If you believe everything you've been told this offseason about the long-term plan that Neil Olshey has in mind for the Portland Trail Blazers, you have every reason to think the team-building process over the next couple of years will be slow and steady. There are no shortcuts to improving a roster like this one. When your best player is 25 years old and two of the rising stars expected to accompany him into the next era are 23, you have to be patient. There is no other option.
Olshey has said as much publicly. Obviously, his Plan A going into this summer was to bring back LaMarcus Aldridge and retain as many of the supporting pieces around him as possible, but when that didn't happen, he shifted gears quickly, and Damian Lillard became the new focal point. Here's Olshey, on the record, in a wonderfully candid interview with Grantland's Zach Lowe from a couple of weeks ago:
What we weren't going to do was become a victim of LaMarcus' decision. We had made that decision months in advance. The contingency we had in place was not to replace LaMarcus Aldridge, because quite honestly, that player didn't exist. Our contingency was we were going to move away from the veterans that had complemented LaMarcus on the current roster and build around young players on favorable contracts, or with restricted free agent status the road, that were on the same career arc as Damian Lillard. That's the path we chose. We went straight ahead in that direction without looking back.
As a fan, this is the kind of stuff you want to hear. You want to know your GM has a plan - not just a strategy for each individual personnel move in a vacuum, but a long-term vision for the franchise. This is Olshey's. He's committed to building around a point guard who's entering the fourth year of his career. He's going to surround that guy with other players in seasons two, three and four - the Meyers Leonards, C.J. McCollums and Noah Vonlehs of the world.
Now. Having said that.
Part of me wonders if maybe, just maybe, Olshey would be willing to deviate from that plan if the right trade candidate came along. We're entering a weird season in the NBA, salary cap-wise - we're 10 months away from a July 2016 free agency period that's slated to be an absolute bloodbath. The cap is going way up with the new TV money, almost every team in the NBA will have money to spend, and the fights to secure next summer's hot free agents are going to be unbelievably fierce. If you think it was tough for the Blazers to compete for Aldridge this summer, you're in for a whole 'nother degree of competition next year.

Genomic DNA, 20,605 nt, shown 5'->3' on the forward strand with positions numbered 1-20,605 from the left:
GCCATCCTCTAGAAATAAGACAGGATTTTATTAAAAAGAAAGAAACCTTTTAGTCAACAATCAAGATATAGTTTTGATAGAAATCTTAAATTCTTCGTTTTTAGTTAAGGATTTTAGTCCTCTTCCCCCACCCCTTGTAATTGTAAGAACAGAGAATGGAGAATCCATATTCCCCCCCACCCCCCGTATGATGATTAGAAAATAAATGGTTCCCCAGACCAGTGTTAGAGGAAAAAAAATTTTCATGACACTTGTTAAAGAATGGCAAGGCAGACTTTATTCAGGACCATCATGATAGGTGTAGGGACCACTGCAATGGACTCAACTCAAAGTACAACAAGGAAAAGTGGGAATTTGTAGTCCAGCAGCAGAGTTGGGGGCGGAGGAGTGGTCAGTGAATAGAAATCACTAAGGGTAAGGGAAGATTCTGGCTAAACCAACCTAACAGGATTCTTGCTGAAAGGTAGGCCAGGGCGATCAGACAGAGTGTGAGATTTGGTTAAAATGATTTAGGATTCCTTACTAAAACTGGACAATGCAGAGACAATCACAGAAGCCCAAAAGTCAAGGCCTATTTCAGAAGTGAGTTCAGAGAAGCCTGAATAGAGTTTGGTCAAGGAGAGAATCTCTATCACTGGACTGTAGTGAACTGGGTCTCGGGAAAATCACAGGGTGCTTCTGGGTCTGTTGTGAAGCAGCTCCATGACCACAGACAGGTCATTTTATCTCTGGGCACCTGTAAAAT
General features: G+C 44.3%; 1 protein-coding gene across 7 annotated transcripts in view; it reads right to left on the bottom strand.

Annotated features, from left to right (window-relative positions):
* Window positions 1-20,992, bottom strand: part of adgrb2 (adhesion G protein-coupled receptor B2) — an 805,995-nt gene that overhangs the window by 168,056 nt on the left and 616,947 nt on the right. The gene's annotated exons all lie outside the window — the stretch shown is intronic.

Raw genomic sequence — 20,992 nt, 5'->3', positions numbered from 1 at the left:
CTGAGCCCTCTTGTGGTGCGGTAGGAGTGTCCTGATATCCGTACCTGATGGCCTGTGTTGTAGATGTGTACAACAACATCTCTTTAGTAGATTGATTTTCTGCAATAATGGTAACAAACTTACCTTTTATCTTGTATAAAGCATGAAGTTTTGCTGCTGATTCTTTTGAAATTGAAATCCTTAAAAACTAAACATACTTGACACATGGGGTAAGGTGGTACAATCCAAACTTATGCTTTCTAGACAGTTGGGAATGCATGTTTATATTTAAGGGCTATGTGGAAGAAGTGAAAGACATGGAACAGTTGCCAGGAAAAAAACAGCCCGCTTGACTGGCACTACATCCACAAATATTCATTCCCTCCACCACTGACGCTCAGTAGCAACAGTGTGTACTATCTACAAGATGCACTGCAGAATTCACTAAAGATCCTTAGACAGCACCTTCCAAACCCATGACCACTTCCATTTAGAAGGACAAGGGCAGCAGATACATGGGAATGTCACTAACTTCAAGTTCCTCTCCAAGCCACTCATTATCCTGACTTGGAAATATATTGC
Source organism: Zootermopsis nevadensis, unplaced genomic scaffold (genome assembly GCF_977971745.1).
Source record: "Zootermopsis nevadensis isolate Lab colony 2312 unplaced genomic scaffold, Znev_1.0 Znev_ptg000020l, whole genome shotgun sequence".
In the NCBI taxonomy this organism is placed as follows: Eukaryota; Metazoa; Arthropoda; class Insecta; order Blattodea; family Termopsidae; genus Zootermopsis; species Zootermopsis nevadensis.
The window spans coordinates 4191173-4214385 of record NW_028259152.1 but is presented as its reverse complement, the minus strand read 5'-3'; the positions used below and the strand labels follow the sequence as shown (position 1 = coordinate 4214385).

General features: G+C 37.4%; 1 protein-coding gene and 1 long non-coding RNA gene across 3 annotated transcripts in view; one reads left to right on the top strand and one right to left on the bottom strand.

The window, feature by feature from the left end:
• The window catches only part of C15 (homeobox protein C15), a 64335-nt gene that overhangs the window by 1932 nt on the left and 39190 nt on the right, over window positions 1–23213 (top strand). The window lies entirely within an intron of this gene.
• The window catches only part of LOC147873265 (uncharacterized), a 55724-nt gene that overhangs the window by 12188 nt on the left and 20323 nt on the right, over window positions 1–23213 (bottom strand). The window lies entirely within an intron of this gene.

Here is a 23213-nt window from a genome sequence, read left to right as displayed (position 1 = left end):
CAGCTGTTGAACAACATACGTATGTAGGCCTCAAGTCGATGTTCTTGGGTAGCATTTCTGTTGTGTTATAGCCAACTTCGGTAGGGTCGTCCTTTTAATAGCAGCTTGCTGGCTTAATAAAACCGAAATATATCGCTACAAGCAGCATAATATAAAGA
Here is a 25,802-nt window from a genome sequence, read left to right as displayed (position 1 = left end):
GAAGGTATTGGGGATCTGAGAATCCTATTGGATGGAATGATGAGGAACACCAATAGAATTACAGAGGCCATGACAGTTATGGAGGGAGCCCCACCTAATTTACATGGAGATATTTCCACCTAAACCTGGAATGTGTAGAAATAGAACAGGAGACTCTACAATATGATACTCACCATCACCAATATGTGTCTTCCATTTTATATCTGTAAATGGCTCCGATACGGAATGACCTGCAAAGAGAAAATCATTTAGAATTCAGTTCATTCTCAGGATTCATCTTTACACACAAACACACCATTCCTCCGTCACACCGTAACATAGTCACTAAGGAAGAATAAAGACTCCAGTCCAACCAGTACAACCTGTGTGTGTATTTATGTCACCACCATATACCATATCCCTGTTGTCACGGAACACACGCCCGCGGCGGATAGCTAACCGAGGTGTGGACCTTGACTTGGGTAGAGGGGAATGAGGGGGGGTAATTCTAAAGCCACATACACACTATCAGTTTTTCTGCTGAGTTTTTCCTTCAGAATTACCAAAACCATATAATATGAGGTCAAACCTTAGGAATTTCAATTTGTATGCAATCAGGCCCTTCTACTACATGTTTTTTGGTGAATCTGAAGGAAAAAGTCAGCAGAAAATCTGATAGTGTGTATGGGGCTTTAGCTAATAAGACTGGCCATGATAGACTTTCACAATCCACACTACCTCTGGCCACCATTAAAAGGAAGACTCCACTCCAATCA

Which means maybe, elsewhere around the league, there will be teams who give up early on retaining their star players. If it's February, and you're a GM with a star player on an expiring contract, and you can tell that guy isn't likely to re-sign, and your team isn't seriously in the running to win a championship, does that mean you cut bait and deal him? And if you're the Blazers, a rebuilding team with a fairly malleable roster that could certainly use more talent, do you pursue the next big target?
To be clear here, I'm not talking about the absolute biggest superstars of the 2016 class. The most sought-after guys next summer will probably be Kevin Durant, Al Horford, Mike Conley and Dwight Howard (who has a player option for a cool $23.3 million, but he can just opt out and chase even more money on the open market if he so desires). Those four stars are basically untradable, and they're on teams that would love to make a run at the title this season. So they're out. But beyond the big four, there's another tier of good players whose status beyond this season is in doubt, and they might at some point become gettable for the right price.
Here's a list of names I've got in mind. Think about these players - how would they fit on the Trail Blazers, not just now but for the next few years? Would you be interested in dealing for anyone on this list, convincing them to re-sign through 2020ish and adding them to the long-term nucleus alongside Lillard? Would you give up Leonard for any of them? McCollum? Vonleh? A draft pick (not the 2016 first-rounder, since that was already promised to Denver for Arron Afflalo, but maybe the 2018 one)?
If nothing else, it's an interesting thought exercise. Let's toss some names out there.
1. Roy Hibbert, Lakers
Why L.A. might deal him: Hibbert has bizarrely gone from one of the most revered players in the NBA - the focal point of one of the league's best teams only two years ago - to an overpaid albatross that teams are avoiding like a hot potato. He's now on the Lakers, who traded nothing but a second-round pick for him, and he's getting paid $15.6 million to play out the final year of his contract. The Lakers are gearing up for one last run with Kobe Bryant, surrounding him with veteran guys like Hibbert and Brandon Bass, but what if that doesn't work (which it almost surely won't)? Hibbert once again becomes expendable.
Why he might fit in Portland: Even though Hibbert has been cast away from the Pacers and largely written off, he's still a very useful NBA player. Rim protection is still an immensely valuable skill, and Hibbert is one of the best at it - according to SportVU data released by the NBA, he allowed opponents to shoot only 42.6 percent around the basket last season, a lower percentage than many dominant shot-blockers including Andre Drummond, DeAndre Jordan and Anthony Davis.